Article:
While the U.S. and NATO allies won’t send troops directly to Ukraine unless provoked (see more on that below), it doesn’t mean they won’t fight back with more than just sanctions.

Yesterday, the NATO Secretary-General said, "What we have made clear is that we have already increased, and we are increasing the presence of NATO troops in the eastern part of the alliance on NATO territory." He confirmed that no NATO troops would be sent into Ukraine itself. As of Thursday, 14,000 American troops have been ordered to Europe since the Ukraine crisis began, bringing the total number of American troops in Europe to nearly 100,000. (See more on NATO below)

Thursday morning, CNBC reported that President Biden was presented with the option to carry out cyberattacks in Russia. The White House has since disputed this report.

Late Thursday evening, U.S. lawmakers began discussing a “porcupine strategy,” where the end goal is to make an invasion by Russia as painful as possible. That could mean providing weapons and equipment (if they can be navigated through a Russian-controlled airspace), training Ukrainian troops remotely, and providing targeting intelligence.

House Armed Services Chairman Adam Smith thinks the likelihood of passing a bill "in a rapid enough fashion to repel the invasion are remote." However, he did add that, "it's quite possible that what we're looking at here is a more long-term insurgency," and "we need to be prepared to support the Ukrainian people in that effort."

How will this affect energy markets in the U.S. and beyond?

Unfortunately, gas prices will probably rise due to energy supply disruptions through Europe. Let’s explore why.

As Russia decided to deploy forces to two separatist regions in Ukraine earlier this week, crude oil prices rose to their highest levels since 2014. On Tuesday, the German government announced it would halt the certification of the 750-mile Nord Stream 2 gas pipeline, which would transport natural gas from Russia to the European Union. It was a somewhat surprising move from a German government that historically has been lenient towards an expanding Russia: Nord Stream 2 could deliver more than 50% of Germany’s annual gas consumption and be worth $15 billion to the Russian corporation that controls it. In all, Russia supplies 40% of Europe’s natural gas imports and 26% of its oil.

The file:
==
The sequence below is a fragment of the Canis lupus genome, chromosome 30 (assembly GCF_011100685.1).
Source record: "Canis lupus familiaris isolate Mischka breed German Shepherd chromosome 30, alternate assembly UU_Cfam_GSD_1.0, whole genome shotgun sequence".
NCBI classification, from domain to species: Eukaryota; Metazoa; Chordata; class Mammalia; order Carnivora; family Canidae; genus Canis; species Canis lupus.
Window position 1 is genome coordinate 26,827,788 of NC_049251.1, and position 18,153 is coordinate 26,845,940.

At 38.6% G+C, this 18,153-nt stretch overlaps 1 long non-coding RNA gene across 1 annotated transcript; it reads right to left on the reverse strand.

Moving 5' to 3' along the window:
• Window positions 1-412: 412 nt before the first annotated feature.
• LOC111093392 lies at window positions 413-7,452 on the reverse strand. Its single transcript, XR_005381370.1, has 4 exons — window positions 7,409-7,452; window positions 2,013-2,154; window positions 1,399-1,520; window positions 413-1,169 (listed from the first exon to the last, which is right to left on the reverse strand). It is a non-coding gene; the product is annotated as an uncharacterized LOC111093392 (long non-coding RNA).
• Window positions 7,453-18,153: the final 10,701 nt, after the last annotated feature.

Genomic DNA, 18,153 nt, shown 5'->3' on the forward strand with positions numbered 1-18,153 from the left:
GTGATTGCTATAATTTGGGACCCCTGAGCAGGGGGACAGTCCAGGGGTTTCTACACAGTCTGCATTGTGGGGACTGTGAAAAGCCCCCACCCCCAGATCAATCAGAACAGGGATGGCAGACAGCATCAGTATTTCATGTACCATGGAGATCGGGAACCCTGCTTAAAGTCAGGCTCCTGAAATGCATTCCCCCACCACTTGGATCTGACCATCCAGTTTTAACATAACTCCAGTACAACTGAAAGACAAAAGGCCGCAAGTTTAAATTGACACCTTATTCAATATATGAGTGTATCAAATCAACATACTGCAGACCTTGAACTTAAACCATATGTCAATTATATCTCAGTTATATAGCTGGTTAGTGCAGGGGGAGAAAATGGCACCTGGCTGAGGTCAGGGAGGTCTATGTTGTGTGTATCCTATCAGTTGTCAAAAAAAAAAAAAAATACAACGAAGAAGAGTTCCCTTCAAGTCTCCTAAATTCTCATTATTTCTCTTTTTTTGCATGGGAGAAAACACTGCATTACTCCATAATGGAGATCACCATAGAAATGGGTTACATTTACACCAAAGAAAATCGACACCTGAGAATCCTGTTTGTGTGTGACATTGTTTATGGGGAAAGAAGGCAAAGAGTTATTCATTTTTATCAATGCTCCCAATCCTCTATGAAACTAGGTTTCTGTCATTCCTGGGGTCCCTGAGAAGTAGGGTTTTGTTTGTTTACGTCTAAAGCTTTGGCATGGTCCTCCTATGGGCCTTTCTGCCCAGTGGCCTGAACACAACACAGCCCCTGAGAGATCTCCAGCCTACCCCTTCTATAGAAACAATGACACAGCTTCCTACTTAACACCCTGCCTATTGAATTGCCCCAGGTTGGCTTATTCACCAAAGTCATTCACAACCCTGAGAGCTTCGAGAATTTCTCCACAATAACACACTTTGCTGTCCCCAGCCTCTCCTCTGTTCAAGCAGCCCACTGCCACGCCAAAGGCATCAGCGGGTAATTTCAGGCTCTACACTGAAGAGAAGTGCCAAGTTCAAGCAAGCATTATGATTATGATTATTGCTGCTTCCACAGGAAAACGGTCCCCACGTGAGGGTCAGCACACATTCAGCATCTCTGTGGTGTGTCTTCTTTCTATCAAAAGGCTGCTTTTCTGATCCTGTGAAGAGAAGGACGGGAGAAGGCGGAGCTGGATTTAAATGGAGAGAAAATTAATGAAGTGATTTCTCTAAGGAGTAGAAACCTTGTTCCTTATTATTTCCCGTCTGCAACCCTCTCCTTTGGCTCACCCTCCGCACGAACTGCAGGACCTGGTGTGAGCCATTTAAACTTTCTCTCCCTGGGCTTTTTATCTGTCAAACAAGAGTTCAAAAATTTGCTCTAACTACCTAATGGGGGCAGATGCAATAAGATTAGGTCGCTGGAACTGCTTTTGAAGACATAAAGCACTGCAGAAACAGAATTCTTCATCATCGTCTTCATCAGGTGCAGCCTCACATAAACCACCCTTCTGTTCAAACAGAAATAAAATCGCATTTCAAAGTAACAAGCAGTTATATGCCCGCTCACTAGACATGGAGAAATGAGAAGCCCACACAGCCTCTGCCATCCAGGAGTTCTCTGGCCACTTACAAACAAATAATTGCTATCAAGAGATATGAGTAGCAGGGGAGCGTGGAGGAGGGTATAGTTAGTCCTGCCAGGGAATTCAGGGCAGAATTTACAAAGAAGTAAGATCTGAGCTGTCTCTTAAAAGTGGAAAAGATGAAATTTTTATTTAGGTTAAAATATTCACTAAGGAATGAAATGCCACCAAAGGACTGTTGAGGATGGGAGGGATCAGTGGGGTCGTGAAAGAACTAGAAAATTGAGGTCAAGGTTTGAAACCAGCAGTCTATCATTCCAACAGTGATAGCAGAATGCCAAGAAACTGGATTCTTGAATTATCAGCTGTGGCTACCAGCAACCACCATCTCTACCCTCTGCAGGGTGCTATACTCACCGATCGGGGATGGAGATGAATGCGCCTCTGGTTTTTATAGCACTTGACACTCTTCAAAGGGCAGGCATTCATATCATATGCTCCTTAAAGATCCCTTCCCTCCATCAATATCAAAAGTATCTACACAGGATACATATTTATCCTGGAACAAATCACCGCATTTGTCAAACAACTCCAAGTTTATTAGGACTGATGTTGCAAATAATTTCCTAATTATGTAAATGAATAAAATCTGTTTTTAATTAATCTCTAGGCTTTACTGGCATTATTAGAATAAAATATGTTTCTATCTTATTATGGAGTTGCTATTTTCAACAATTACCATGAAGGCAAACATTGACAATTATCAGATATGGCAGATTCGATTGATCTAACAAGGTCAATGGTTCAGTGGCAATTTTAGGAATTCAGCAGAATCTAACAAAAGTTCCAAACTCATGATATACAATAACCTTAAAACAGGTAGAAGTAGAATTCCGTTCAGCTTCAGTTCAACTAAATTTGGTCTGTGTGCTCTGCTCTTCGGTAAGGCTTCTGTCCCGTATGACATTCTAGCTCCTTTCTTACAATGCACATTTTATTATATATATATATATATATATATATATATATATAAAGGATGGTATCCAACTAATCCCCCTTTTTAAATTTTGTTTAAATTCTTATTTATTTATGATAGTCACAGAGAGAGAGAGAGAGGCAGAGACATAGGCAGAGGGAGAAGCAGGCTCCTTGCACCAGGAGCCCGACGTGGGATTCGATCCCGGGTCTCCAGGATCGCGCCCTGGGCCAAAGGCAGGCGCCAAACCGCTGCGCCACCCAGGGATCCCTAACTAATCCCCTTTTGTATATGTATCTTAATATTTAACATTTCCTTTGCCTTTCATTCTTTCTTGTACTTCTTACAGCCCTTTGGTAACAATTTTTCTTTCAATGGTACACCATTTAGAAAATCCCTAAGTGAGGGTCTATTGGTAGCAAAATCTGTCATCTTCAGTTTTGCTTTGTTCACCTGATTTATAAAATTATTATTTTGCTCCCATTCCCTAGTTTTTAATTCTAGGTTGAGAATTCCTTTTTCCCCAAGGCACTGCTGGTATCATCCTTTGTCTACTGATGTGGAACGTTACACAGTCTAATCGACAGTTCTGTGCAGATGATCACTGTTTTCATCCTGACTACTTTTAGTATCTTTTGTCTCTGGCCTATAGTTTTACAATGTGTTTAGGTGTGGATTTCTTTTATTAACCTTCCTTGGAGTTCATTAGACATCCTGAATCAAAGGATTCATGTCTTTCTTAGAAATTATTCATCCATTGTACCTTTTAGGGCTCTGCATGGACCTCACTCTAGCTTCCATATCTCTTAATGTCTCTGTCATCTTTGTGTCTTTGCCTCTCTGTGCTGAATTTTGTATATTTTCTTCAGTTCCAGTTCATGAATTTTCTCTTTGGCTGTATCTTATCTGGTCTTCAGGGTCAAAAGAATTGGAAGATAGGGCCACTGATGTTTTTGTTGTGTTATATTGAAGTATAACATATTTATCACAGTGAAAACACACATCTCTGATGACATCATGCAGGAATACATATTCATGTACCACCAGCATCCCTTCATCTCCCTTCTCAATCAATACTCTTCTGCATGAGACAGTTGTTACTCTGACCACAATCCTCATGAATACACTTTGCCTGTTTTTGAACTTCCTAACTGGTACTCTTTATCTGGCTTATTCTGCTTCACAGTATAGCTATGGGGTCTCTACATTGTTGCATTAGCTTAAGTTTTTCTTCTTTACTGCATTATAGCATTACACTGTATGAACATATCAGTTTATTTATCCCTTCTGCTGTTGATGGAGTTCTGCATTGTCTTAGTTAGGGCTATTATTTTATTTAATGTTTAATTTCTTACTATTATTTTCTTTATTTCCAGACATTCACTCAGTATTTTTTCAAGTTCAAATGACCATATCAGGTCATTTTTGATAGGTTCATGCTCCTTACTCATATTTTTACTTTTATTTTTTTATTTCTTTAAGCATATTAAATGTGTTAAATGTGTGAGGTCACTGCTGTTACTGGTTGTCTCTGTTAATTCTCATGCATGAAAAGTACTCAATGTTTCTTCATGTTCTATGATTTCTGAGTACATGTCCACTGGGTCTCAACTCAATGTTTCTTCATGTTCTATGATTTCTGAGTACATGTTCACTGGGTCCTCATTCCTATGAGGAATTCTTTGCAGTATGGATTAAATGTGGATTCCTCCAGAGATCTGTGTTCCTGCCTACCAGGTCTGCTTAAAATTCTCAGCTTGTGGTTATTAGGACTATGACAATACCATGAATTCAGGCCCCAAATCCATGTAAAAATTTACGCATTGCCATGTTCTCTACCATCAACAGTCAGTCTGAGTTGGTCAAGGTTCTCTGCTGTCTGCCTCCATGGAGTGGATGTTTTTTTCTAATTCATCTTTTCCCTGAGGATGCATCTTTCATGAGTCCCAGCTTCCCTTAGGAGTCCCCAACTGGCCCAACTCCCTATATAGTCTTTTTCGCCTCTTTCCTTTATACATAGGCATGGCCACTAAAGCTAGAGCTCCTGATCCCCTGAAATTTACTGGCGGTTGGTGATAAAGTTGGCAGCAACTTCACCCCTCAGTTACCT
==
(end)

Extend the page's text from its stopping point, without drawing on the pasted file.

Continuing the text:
That probably won’t be the last of the sanctions, either from the United States or its European allies. On Tuesday, Biden said, "Defending freedom will have costs for us as well, here at home. We need to be honest about that." According to Energy analyst Dan Dicker, those costs could be very real. “At $100 a barrel, the price of gas at a US gas station would average $5 a gallon. He added that an extended conflict could see prices go as high as $150 a barrel. If that happens, Dicker warned, Americans could be shelling out up to $7 a gallon at the gas station.”

It remains to be seen how much further the United States and its allies go after the Russian energy sector, but it’s unlikely that any further movement will go unnoticed by Americans. ClearView Energy Partners cautioned that Russia's "connectedness to global markets" and its oligarchs' ownership in energy companies will probably make economic repercussions hard to avoid completely. 

According to Rapidan Energy Group president Robert McNally, “The only real option that the Biden administration has to increase oil supply [and therefore decrease oil prices] in the near term is signing an Iran deal and then convincing Saudi Arabia to produce more.

Read more about other economic repercussions in this Axios article.

Will Russia attack other countries?

Given what we’ve seen over the last 24 hours, it seems clear that Russia has an appetite for war. In all likelihood, Vladimir Putin is attempting to restore the Soviet Union to its former glory. In his Thursday afternoon speech, President Biden seemed to think the same thing, saying “[Putin] has much larger ambitions than Ukraine. He wants to, in fact, re-establish the former Soviet Union. That's what this is about.” (See the introductory section for more information)

Much of what stands in his way is NATO. 

What is NATO? The North Atlantic Treaty Organization is an alliance of 30 countries from Europe to North America. Founded in 1949, it aims to guarantee the freedom and security of its members through political and military cooperation.  In the current situation, the most important component of NATO is Article Five, which states, “Collective defense means that an attack against one Ally is considered an attack against all Allies.” 

Why is this important? In his speech on Thursday afternoon, President Biden said, “the US will defend every inch of NATO territory with the full power of the United States (Article 5).” He also reinforced that thousands of troops were being deployed to bolster NATO countries in Eastern Europe like Poland, Estonia, and the Baltics.

While the Russian leader might wish to restore Russia and the Soviet Union to their former glory, NATO’s existence is firmly at odds with that goal. In essence, Vladimir Putin would be declaring war on the United States and the other 29 NATO allies if they attacked former Soviet Union countries like Poland, the Czech Republic, and the Baltic States.

While he’s certainly displayed a brash sense of judgment, picking a fight with the United States and NATO seems like a poor idea, even for Vladimir Putin.

What are the most likely outcomes in Ukraine?